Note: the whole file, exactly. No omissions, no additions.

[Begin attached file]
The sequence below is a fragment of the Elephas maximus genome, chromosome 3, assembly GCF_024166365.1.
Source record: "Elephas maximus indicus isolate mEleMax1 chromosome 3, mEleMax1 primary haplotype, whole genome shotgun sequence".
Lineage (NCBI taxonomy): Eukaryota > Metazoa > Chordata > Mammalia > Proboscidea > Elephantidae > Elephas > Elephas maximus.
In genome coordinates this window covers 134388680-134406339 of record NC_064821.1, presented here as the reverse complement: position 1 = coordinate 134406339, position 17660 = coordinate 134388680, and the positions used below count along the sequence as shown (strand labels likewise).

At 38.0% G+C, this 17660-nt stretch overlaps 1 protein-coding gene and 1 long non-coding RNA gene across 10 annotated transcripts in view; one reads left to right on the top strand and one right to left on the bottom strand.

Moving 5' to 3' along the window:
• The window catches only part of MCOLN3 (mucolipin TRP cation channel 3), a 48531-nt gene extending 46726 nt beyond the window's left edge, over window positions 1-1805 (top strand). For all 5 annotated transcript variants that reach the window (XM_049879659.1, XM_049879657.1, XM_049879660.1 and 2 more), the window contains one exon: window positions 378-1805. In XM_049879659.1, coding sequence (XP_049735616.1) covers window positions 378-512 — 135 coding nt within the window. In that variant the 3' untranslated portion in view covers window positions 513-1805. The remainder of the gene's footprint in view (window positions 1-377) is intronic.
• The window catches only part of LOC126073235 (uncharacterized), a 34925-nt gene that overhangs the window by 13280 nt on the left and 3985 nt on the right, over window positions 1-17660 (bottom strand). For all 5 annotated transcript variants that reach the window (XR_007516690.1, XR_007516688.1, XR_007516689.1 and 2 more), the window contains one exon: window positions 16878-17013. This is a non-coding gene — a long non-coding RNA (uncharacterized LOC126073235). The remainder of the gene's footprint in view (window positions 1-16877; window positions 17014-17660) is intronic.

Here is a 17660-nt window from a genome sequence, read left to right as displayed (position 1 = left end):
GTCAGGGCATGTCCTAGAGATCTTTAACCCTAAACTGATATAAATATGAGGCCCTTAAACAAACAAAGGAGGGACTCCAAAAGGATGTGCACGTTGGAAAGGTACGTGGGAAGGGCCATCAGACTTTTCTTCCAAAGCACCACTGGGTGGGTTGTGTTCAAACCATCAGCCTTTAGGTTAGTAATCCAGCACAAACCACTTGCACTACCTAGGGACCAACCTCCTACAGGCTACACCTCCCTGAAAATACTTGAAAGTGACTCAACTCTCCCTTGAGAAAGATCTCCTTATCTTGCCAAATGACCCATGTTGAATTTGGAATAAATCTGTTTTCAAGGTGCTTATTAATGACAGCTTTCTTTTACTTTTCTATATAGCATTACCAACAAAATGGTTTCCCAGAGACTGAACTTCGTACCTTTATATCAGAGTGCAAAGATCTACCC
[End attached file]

The sequence below is a fragment of the Elephas maximus genome, chromosome 3, assembly GCF_024166365.1.
Source record: "Elephas maximus indicus isolate mEleMax1 chromosome 3, mEleMax1 primary haplotype, whole genome shotgun sequence".
Lineage (NCBI taxonomy): Eukaryota > Metazoa > Chordata > Mammalia > Proboscidea > Elephantidae > Elephas > Elephas maximus.
In genome coordinates this window covers 134388680-134406339 of record NC_064821.1, presented here as the reverse complement: position 1 = coordinate 134406339, position 17660 = coordinate 134388680, and the positions used below count along the sequence as shown (strand labels likewise).

At 38.0% G+C, this 17660-nt stretch overlaps 1 protein-coding gene and 1 long non-coding RNA gene across 10 annotated transcripts in view; one reads left to right on the top strand and one right to left on the bottom strand.

Moving 5' to 3' along the window:
• The window catches only part of MCOLN3 (mucolipin TRP cation channel 3), a 48531-nt gene extending 46726 nt beyond the window's left edge, over window positions 1-1805 (top strand). For all 5 annotated transcript variants that reach the window (XM_049879659.1, XM_049879657.1, XM_049879660.1 and 2 more), the window contains one exon: window positions 378-1805. In XM_049879659.1, coding sequence (XP_049735616.1) covers window positions 378-512 — 135 coding nt within the window. In that variant the 3' untranslated portion in view covers window positions 513-1805. The remainder of the gene's footprint in view (window positions 1-377) is intronic.
• The window catches only part of LOC126073235 (uncharacterized), a 34925-nt gene that overhangs the window by 13280 nt on the left and 3985 nt on the right, over window positions 1-17660 (bottom strand). For all 5 annotated transcript variants that reach the window (XR_007516690.1, XR_007516688.1, XR_007516689.1 and 2 more), the window contains one exon: window positions 16878-17013. This is a non-coding gene — a long non-coding RNA (uncharacterized LOC126073235). The remainder of the gene's footprint in view (window positions 1-16877; window positions 17014-17660) is intronic.

Here is a 17660-nt window from a genome sequence, read left to right as displayed (position 1 = left end):
GTCAGGGCATGTCCTAGAGATCTTTAACCCTAAACTGATATAAATATGAGGCCCTTAAACAAACAAAGGAGGGACTCCAAAAGGATGTGCACGTTGGAAAGGTACGTGGGAAGGGCCATCAGACTTTTCTTCCAAAGCACCACTGGGTGGGTTGTGTTCAAACCATCAGCCTTTAGGTTAGTAATCCAGCACAAACCACTTGCACTACCTAGGGACCAACCTCCTACAGGCTACACCTCCCTGAAAATACTTGAAAGTGACTCAACTCTCCCTTGAGAAAGATCTCCTTATCTTGCCAAATGACCCATGTTGAATTTGGAATAAATCTGTTTTCAAGGTGCTTATTAATGACAGCTTTCTTTTACTTTTCTATATAGCATTACCAACAAAATGGTTTCCCAGAGACTGAACTTCGTACCTTTATATCAGAGTGCAAAGATCTACCC